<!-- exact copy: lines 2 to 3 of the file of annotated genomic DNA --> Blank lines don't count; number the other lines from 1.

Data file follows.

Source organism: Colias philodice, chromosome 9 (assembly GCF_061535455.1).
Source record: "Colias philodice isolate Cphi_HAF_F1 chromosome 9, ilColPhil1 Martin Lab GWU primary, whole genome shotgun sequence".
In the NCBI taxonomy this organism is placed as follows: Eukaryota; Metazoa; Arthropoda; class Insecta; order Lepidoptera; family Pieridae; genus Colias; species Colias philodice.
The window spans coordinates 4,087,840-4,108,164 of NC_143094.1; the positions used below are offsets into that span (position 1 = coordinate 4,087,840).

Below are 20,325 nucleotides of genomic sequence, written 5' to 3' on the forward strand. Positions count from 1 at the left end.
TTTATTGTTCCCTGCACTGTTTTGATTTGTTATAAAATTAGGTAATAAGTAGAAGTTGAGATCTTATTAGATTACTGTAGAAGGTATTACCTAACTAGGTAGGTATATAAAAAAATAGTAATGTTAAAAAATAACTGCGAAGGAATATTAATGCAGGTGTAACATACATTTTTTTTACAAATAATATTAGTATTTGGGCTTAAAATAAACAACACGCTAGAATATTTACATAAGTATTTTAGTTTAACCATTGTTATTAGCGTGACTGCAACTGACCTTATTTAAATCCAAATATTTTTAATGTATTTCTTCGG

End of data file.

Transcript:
Source record: "Colias philodice isolate Cphi_HAF_F1 chromosome 9, ilColPhil1 Martin Lab GWU primary, whole genome shotgun sequence".
In the NCBI taxonomy this organism is placed as follows: Eukaryota; Metazoa; Arthropoda; class Insecta; order Lepidoptera; family Pieridae; genus Colias; species Colias philodice.